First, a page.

Meet Jen Richards, Co-Star and Co-Writer of Her Story


JenRichards[dropcap background="no" color="#333333"]H[/dropcap]appy Pride Month, everyone! This month, we’re so excited to be profiling the creators of Her Story, a six-part web series about the dating lives of trans women. If you haven’t already seen it, we suggest you head over to YouTube immediately (after reading this interview, of course). It’s incredible – beautifully produced and acted, with a completely addictive storyline and characters to fall in love with. This week, we chatted with co-star and co-writer of the show, Jen Richards. She has incredibly insightful things to say about making representative media, the power of women in film, and the vulnerability it took to play her character, Violet.[divider type="dashed" spacing="10"]

Introduce yourself! Tell us who you are and what you do.

I'm Jen Richards, the co-writer and co-star of Her Story.

We love that Her Story represents trans women in such a rich, complicated and real way – a way we don't often see in other media. Can you tell us a bit more about how you accomplished that and why it was important to you?

It was accomplished by simply centering the real voices of trans women in the work. So much of storytelling to date has been about us, but did not include us. We've used at plot devices, a prop in someone else's emotional journey. It hasn't been our story. This is.

What's been the most challenging part of this work? And the most rewarding?

Personally, my biggest challenge was allowing myself to be as raw and vulnerable as Violet's scenes demanded. It helped tremendously that most of the crew were women. Collectively we created a safe space that allowed all of the actors to achieve a degree of intimacy, of honesty, that would been hard to imagine on most sets. I suppose that's what was most rewarding too. To be part of a project that consciously chose a feminine approach to filmmaking and proved that doing so doesn't sacrifice quality, but rather creates it. I felt very blessed to work with so many incredible women.

What advice would you have for other media-makers who want to create truly representative content?

[pullquote align="right" cite="" link="" color="" class="" size=""]If you really care, then work with us. Help us tell our own stories. Hire us, give us internships, give us money. Use your comparative privilege to lift up other voices.[/pullquote]

There's a natural amount of ego in most projects, which can be healthy, but be aware of when ego is responsible for you telling someone else's story, of making it about you. I don't trust many cis people telling trans stories, white people telling black stories, men telling women's stories, etc. It usually ends up being exploitative. In those situations, collaboration is key, and willful ceding of power and control. If you're not willing to give up some power and control to people from the community you're representing, then it's probably more about you.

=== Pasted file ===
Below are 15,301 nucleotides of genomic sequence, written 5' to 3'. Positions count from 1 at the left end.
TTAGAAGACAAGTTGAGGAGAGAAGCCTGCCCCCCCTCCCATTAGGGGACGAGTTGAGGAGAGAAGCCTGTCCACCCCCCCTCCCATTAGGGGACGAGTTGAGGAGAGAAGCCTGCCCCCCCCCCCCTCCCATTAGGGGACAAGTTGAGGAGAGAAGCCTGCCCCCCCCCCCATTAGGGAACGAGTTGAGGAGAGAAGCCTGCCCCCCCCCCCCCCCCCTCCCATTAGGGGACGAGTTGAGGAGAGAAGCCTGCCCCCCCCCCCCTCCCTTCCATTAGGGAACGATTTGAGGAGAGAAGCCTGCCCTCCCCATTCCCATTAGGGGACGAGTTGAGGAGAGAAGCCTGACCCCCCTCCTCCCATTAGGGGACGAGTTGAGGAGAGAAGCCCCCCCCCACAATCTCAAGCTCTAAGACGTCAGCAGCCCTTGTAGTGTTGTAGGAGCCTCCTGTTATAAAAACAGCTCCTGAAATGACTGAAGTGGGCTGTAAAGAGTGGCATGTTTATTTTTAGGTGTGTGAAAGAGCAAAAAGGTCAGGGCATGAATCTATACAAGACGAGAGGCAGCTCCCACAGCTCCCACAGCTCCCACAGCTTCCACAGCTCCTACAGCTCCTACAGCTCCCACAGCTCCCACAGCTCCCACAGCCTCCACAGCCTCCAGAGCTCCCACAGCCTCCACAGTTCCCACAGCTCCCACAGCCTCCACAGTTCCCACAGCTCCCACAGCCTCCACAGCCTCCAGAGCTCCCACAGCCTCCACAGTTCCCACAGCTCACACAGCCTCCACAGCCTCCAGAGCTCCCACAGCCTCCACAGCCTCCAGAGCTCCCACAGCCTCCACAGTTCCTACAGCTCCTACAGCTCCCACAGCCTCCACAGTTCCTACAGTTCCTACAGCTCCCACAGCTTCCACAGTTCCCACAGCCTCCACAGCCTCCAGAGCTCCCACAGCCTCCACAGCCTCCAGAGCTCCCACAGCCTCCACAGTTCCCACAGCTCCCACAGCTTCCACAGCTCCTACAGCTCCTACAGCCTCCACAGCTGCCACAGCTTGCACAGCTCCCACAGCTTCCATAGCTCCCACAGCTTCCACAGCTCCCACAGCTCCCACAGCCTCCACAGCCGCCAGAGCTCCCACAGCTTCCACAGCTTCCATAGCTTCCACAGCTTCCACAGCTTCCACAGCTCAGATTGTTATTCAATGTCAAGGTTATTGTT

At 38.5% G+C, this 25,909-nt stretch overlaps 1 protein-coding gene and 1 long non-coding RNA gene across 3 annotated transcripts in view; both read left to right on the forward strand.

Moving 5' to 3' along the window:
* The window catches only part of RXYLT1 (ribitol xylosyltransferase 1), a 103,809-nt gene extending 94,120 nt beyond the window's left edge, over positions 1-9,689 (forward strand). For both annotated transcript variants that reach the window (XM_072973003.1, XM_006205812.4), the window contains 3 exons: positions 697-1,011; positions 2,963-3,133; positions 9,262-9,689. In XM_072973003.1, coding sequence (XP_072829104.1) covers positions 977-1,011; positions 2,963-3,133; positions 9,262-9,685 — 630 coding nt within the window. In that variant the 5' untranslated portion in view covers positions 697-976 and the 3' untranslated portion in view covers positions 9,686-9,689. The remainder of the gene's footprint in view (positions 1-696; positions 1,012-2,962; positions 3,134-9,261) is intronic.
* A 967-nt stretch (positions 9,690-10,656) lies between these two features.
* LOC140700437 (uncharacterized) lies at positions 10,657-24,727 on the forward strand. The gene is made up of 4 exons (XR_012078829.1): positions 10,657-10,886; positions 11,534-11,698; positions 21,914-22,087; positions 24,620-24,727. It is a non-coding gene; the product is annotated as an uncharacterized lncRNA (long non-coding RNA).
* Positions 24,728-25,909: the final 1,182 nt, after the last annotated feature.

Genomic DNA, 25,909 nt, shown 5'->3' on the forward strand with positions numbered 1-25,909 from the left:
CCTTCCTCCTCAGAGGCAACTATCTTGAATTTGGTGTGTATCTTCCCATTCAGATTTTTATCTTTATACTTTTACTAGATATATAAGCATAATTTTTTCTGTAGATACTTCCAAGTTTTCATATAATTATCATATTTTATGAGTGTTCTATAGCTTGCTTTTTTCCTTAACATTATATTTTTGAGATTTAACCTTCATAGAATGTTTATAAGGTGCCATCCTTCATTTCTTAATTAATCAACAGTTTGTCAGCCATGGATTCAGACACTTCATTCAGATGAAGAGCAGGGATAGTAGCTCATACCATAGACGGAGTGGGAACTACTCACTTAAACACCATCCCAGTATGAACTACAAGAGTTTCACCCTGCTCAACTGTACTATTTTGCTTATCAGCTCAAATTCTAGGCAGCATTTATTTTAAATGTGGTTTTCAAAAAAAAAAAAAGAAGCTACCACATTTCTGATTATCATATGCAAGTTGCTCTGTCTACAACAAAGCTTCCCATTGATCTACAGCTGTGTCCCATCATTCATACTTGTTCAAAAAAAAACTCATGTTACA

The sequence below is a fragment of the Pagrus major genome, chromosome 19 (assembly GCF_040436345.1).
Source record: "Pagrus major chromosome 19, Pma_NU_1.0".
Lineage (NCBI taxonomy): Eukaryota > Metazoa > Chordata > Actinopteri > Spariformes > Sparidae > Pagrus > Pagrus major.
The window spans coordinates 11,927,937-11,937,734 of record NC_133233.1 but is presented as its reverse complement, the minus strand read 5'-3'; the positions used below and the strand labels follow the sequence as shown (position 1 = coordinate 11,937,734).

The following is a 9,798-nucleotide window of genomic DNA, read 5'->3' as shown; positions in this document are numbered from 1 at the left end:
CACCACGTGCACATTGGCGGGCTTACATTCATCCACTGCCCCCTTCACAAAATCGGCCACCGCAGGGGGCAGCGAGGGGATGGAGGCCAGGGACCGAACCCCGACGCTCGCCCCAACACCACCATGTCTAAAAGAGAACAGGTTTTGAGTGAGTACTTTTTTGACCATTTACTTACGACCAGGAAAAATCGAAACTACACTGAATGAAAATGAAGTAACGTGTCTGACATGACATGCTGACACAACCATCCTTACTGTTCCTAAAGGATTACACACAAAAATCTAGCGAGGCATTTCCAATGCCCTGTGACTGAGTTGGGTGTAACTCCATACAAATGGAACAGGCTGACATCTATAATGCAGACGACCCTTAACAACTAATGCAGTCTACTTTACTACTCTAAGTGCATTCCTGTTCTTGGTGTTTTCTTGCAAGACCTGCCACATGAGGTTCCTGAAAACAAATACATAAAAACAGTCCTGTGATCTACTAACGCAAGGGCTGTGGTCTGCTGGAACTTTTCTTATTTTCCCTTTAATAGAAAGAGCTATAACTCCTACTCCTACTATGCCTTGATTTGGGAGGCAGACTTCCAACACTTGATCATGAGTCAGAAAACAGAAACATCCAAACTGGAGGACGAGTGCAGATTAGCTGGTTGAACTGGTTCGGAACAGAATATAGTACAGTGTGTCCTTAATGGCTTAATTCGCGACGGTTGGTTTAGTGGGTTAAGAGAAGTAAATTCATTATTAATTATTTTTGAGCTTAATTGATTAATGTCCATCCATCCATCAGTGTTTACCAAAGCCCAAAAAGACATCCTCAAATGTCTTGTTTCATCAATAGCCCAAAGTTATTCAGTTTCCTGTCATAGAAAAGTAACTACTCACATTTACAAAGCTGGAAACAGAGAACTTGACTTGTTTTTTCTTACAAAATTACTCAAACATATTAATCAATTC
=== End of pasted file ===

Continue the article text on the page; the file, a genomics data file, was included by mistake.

I hear a lot of creators say they're motivated by care, that they're trying to bring visibility, and that may be true, but it's also a mask for their own ambition. Trans people, as just one example, don't need more visibility. We need opportunities, roles, jobs, investment. If you're doing a trans movie to "help bring visibility", but have a cis guy play the trans role, then you're actually part of the problem, not the solution. If you really care, then work with us. Help us tell our own stories. Hire us, give us internships, give us money. Use your comparative privilege to lift up other voices.

And if you are one of the marginalized, I urge you to become undeniable in some skill set. Work, work, work until you're overqualified, and develop a wide and deep network of strong personal relationships. It's not fair that we have to work so much harder than straight white dudes, or that my black friends have to work harder than me, but it's the single most effective strategy for creating change. And then when you get opportunities, or make your own, bring others with you.

What's next for you? Any upcoming projects you'd like to share with us?

I just wrapped a docu-series, and accompanying PSA-style scripted short, directed by Silas Howard for the MAC AIDS Fund. I'm very proud of it. I have a supporting role in a feature coming out later this year, an indie film by Adam Keleman, that I'm excited to see. Most exciting, we're pitching a full-season version of Her Story to networks, which has a biggest cast and broader story. Mostly I'm writing, at the moment several features across a spectrum of genres. I've been living out of suitcases and on the charity of friends for a year now, so hopefully I can sell something soon and finally settle into LA!